Word to the wise: You’d better be on your toes when you’re dealing with Endeavour.
If you’d forgotten this, the first two minutes of “Trove” will remind you. They’re a deluge of information: Miss Great Britain participates in a ceremonial ribbon-cutting; Morse undergoes a physical exam; a car pulls into a gas station; a dark-haired young woman reviews the route map of a procession through Oxford; political candidate Barbara Batten makes a campaign speech; someone writes cryptic notes on a hotel memo pad...
And we’re not even through the opening credits!
If there was ever a show to record, rewind, and rewatch, it’s Endeavour. Clues are everywhere, and while you’re concentrating on scanning the screen for visual hints or hunting for Morse creator Colin Dexter’s cameo (Did you spot him?), you’re missing the verbal clues and rapid-fire dialog provided by series creator/writer Russell Lewis.
I’ll admit I did quite a lot of rewinding on this one, partly because I’m a little out of condition Morse-wise (it’s been a year after all) and partly because there really is an awful lot going on in this episode including blind alleys, red herrings, and a couple of deductions that still have me wondering how we traveled from point A to point B.
Endeavour Morse is back at work after four months recuperating from a gunshot wound and the death of his father. “Eventful year for you one way or another,” says Chief Superintendant Bright in the closest he’s ever come to giving Morse an out-and-out “atta boy.”
Needless to say, Morse is the worse for wear. Or, as DI Fred Thursday told his wife, “The light’s gone out of him.” He’s skittish, he can’t sleep, and he’s drinking regularly. He does still have an eye for the ladies, though, including a cute neighbor who’s moved in across the hall and a newly minted Oxford feminist and student at Lady Matilda’s College (a problematic place we learned about in an episode of Inspector Lewis a few years ago.)
Three crimes—or potential crimes—are at the heart of this episode.
First is the suspicious death of a man of many aliases who fell/jumped/was thrown from a roof onto a parked car.
Second is the disappearance of a young woman who, her heartbroken father feels certain, has come to harm.
Third is the theft of artifacts that comprise most of the “Second Wolvercote Trove,” dating back to 1066 and the Norman Conquest of England.
Morse thinks the crimes are related, but then he would. His counterpart, DS Peter Jakes, thinks they’re not, but then he would. Without giving anything away, the truth lies somewhere in between.
There are puzzles, politics, fisticuffs, flirtations, and a scholarly smackdown over the Venerable Bede because, hey, it’s Morse. Ultimately, though, the story loses its way and ends in a jumble—or as Max DeBryn might say, “something of a salmagundi.”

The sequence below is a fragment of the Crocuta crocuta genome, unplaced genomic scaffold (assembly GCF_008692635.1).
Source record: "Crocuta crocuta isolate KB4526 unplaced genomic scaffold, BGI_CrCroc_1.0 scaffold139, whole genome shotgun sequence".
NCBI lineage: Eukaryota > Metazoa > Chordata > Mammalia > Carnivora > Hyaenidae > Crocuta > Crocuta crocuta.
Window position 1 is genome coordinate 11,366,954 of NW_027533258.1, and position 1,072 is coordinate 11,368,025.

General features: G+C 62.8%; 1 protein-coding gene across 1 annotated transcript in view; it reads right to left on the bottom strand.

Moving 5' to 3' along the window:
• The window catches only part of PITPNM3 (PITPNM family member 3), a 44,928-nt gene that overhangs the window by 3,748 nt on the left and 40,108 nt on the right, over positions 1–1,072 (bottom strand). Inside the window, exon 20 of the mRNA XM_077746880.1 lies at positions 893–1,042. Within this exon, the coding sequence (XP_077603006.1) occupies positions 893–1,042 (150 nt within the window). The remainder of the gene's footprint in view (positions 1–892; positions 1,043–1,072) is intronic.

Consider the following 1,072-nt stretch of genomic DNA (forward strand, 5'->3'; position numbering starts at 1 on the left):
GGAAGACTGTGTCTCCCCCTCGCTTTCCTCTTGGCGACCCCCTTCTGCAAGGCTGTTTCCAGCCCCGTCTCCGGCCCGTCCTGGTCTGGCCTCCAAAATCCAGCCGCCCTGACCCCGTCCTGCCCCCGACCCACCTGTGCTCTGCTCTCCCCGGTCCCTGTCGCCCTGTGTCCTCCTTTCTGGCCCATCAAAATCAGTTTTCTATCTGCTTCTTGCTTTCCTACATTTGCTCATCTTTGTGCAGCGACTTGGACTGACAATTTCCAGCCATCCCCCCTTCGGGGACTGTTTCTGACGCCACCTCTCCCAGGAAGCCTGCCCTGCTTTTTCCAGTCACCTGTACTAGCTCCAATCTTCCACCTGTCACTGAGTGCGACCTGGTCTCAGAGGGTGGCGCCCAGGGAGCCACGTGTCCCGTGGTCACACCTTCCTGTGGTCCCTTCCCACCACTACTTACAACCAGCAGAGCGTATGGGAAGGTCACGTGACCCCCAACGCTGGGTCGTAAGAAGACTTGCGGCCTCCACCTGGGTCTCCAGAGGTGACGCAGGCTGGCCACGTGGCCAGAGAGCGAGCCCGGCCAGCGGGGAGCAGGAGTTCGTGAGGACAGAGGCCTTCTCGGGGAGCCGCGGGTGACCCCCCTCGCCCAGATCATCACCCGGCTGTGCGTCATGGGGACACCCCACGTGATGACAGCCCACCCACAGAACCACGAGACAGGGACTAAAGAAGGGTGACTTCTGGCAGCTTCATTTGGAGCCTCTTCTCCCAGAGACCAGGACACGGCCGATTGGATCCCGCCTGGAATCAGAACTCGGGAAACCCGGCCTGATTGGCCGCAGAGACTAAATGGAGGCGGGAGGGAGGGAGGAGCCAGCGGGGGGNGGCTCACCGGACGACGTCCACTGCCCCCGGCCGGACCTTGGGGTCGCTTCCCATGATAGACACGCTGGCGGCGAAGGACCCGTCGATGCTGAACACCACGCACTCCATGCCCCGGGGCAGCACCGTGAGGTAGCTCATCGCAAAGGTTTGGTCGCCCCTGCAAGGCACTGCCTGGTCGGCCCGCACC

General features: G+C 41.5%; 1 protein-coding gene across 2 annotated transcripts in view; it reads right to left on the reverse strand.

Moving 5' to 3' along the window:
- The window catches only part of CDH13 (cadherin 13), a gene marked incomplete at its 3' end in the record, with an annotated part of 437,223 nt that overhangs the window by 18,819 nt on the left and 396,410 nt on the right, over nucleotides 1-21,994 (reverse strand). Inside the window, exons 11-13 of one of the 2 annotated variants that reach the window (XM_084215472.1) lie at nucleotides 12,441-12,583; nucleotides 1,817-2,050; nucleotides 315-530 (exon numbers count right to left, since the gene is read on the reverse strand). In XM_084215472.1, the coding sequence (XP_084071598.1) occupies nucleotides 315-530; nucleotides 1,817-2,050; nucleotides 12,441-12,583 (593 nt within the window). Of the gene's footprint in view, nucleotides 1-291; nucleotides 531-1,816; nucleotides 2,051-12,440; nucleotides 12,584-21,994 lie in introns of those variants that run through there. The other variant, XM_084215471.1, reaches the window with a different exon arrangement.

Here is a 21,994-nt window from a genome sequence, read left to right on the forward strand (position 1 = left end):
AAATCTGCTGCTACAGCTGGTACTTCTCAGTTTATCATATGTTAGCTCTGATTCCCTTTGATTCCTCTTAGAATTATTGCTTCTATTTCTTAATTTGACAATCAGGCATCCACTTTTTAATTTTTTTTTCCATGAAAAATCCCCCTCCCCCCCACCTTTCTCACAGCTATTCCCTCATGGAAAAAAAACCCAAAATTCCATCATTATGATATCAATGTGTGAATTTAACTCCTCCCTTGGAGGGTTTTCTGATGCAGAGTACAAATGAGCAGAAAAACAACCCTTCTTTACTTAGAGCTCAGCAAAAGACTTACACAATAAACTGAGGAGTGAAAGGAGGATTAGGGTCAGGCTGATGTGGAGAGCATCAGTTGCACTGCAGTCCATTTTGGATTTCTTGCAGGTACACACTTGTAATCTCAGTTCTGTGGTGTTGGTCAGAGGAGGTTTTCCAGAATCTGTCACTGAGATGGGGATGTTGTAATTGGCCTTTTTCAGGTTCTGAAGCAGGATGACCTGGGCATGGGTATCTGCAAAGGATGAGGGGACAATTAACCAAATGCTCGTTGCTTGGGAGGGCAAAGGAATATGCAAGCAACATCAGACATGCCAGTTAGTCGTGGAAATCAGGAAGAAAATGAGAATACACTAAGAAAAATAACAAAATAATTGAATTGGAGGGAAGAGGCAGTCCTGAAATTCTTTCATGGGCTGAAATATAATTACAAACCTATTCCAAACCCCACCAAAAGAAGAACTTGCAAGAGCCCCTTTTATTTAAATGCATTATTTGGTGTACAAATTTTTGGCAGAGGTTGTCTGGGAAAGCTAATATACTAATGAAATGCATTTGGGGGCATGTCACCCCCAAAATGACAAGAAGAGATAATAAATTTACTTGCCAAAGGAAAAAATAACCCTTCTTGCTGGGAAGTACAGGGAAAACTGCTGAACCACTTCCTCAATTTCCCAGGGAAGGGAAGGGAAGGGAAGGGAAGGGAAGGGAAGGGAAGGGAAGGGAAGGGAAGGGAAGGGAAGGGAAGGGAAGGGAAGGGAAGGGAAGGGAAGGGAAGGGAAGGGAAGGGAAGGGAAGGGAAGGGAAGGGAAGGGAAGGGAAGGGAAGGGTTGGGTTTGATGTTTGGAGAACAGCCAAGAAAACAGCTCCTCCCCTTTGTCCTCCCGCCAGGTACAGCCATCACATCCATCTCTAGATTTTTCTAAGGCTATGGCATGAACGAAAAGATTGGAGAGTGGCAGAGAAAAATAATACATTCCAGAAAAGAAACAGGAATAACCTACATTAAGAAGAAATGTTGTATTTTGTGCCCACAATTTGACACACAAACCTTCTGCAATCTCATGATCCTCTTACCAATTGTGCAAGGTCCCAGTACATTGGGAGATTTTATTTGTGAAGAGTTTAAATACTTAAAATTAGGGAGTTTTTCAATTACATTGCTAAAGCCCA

That’s not to say “Trove” doesn’t have golden moments. It absolutely does.
Roger Allam as DI Fred Thursday remains every person’s fantasy boss, brave, strong, purposeful, and loyal.
I continue to appreciate the casting of James Bradshaw as pathologist Max DeBryn and Sean Rigby as DC Jim Strange. They’re terrific in Endeavour and they so perfectly embody the men they would later become in the Inspector Morse series.
Philip Martin Brown, who we’ll see in Death Comes to Pemberley this October, is tender as the missing girl’s father. David Westhead, as beauty pageant promoter Val Todd, does smarm to perfection. And kudos to Jamie Parker as Dr. Matthew Copley-Barnes, this week’s snooty Oxford professor, who utters the gem of a line, “This isn’t a hat, it’s a bonnet” while maintaining a condescending sneer. (There must have been lots of outtakes.)
Then there’s Shaun Evans. He says he hasn’t watched all of the original Inspector Morse episodes and that he’s specifically not channeling John Thaw in his portrayal of Morse. (He told Radio Times he’s adapted his accent from Michael Palin.)
He told Digital Spy he doesn’t understand all Morse references: “They have to be explained to me, because I haven’t seen them all. I’ve read the books, but I haven’t seen all the films. But to me, to be honest, they always jar. I always think, ‘That doesn't make any sense, why are we doing that?’ And they sort of go, ‘That's a reference,’ and I go, ‘Oh, OK, I get it.’ But oftentimes when I read it or I see it I go, ‘That seems odd.’”
He says he’s taking the character in a slightly unsavory direction that comes closer to Colin Dexter’s Morse novels and his intention is to open up Morse to a generation of fans who know next to nothing about the original series.
Well, he can say all he wants. Fact is, he’s tailor made for this role and I hope he’ll play it for a long time to come.
Leslie Gilbert Elmanis the author of Weird But True: 200 Astounding, Outrageous, and Totally Off the Wall Facts. Follow her on Twitter @leslieelman.
Read all of Leslie Gilbert Elman’s posts for Criminal Element.